Many of the items featured in Found in the Attic are familiar staples of the broadcast, test equipment or consumer electronics industries. But sometimes we feature the obscure. This is one of those times, as we revisit a college surplus grab from the 1970s, and look at the Singer Two-Tone Audio Generator Model TTG-3.

Part of what makes this device obscure is that it wasn't designed as a stand-alone piece of test equipment. Rather, it was a plug-in component of the Singer Panoramic Model SSB-50 Single Sideband Analyzer System. Since it is a two-tone generator, it could be used for single or two-tone modulation of single-sideband transmitters, intermod distortion tests, harmonic distortion tests, and general troubleshooting.

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Topics: Vintage Electronics, Vintage Audio Technology

Found in the Attic: VOMs and VTVMs

Posted by Tom Vernon on Aug 25, 2016 4:11:00 PM

Accurate measurements of voltage, current and resistance have been an essential part of electronics troubleshooting since the beginning. Early repairmen used pocket watch meters, which were the topic of an earlier Found in the Attic. Using different meters for voltage and current, as well as for different voltage ranges, was pretty inconvenient. Soon, with the addition of rotary switches, and 'A' battery and meter multiplier resistors, the VOM, or volt-ohm milliammeter evolved. It was a giant leap forward for convenience, but left us with one of the limiting factors of pocket watch meters, namely that the internal resistance of the meter loaded the circuit under test, resulting in inaccuracies.

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Topics: Vintage Electronics

Found in the Attic: Lafayette LT-81 FM Stereo Tuner

Posted by Tom Vernon on Aug 22, 2016 10:53:00 AM

The 1960s were a transitional time for consumer electronics. The market for quality equipment was dominated mostly by American and German companies. By the mid-1970s, Sony and Panasonic were the names to watch. It didn't happen overnight. The earliest Japanese imports were laughable examples of shoddy workmanship and design. But they quickly learned from their mistakes, and began to roll out quality products rather quickly. In the end, American companies either went out of business or changed directions and went into things like government contracts.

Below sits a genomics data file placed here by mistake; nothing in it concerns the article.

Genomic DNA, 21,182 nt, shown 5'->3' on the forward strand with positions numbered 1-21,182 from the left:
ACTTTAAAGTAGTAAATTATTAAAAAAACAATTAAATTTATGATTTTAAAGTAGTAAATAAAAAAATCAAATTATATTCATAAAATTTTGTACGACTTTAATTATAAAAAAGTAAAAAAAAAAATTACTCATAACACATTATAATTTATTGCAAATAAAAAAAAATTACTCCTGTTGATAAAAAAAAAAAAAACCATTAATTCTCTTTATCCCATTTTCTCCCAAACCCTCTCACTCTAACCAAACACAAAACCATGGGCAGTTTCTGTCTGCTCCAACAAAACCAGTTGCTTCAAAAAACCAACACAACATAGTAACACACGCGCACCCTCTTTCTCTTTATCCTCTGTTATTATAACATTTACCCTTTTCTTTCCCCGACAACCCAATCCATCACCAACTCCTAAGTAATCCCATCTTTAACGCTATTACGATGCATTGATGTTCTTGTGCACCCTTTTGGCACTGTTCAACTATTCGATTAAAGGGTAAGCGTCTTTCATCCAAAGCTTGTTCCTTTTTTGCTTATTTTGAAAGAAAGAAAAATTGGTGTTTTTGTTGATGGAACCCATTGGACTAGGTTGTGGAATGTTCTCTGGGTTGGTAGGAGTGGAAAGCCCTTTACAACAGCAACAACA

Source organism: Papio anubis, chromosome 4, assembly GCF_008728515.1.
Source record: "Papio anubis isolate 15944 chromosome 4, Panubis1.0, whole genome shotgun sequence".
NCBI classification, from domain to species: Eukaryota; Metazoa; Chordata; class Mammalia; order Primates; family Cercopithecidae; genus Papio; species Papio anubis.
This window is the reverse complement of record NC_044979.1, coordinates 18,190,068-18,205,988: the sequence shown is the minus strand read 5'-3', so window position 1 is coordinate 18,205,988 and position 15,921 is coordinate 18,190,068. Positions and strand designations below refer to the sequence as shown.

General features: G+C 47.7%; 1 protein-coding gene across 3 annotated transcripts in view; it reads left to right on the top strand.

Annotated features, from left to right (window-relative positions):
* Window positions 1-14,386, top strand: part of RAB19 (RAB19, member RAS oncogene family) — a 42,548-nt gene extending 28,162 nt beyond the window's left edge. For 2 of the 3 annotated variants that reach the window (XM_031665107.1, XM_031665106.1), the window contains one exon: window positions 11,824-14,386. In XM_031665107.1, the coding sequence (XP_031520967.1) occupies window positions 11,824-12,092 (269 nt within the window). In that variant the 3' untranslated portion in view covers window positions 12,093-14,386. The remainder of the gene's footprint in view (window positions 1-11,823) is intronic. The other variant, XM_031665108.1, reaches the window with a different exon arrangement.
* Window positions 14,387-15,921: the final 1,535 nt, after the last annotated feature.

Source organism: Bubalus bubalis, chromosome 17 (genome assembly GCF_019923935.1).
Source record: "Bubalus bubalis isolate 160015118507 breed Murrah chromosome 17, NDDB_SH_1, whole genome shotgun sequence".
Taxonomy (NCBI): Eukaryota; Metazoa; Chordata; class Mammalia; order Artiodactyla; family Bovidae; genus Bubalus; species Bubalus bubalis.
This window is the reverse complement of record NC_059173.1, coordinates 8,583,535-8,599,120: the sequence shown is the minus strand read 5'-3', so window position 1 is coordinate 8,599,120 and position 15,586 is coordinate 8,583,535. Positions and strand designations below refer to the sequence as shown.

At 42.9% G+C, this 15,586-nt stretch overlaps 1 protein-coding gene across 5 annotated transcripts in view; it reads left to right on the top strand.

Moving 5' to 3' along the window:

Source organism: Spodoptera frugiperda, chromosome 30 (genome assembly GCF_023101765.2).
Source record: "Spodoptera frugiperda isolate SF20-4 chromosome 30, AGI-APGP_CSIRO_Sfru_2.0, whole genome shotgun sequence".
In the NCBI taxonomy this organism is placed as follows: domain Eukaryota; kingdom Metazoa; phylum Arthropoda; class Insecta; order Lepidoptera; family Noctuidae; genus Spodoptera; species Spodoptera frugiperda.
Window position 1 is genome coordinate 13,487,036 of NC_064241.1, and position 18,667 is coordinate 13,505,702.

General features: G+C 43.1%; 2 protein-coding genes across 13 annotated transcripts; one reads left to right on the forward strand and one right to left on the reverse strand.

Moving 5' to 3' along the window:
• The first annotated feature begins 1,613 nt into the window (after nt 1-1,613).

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Topics: Vintage Electronics

Found in the Attic: Wilkinson Transmitter Extension Meter

Posted by Tom Vernon on Aug 4, 2016 3:13:00 PM

This chapter of Found in the Attic explores a forgotten chapter in the history of broadcast remote control technology, transmitter extension meter panels.

In the earliest days of radio, the Commission required all operating transmitter sites to be manned by someone with a First Class FCC license. That person was required to take meter readings every 30 minutes, maintain the transmitter log, and make repairs, or switch to a backup in the event of failures.

As technology evolved, and transmitters became more reliable, the rules were relaxed so that sites could be controlled remotely. In FCC lingo, the studio where the operator on duty was stationed was known as the control point. They Commission allowed most stations to have operators with a Third Class license and broadcast endorsement on duty. There were exceptions for directional stations, and those with higher power, which still required the First Class ticket.

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Topics: Vintage Electronics, Vintage Technology

Found in the Attic: Hallicrafters S-20 'Sky Champion' receiver

Posted by Tom Vernon on Jul 19, 2016 10:29:00 PM

This installment of Found in the Attic examines the Hallicrafters S-20 'Sky Champion' receiver. The 'Sky Champion' line was the company's' mid-priced communications receiver.   Introduced in 1938, the S-20 was replaced by the S-20R in 1939. Since it was in production for less than a year, these receivers are somewhat rare.

There are several differences between the S-20 and S-20R. The S-20 primarily used tubes with grid caps, while the later S-20R used newer replacements. Tube lineup for the S-20 includes: 6K7, RF stage; 6L7, 1st detector-mixer; 6J5, HF osc; 6K7, IF amp; 6Q7, 2nd detector-AVC-1st audio stage; 6F6, audio out; 6J5, BFO and 80, rectifier.

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Topics: Vintage Electronics, Vintage Audio Technology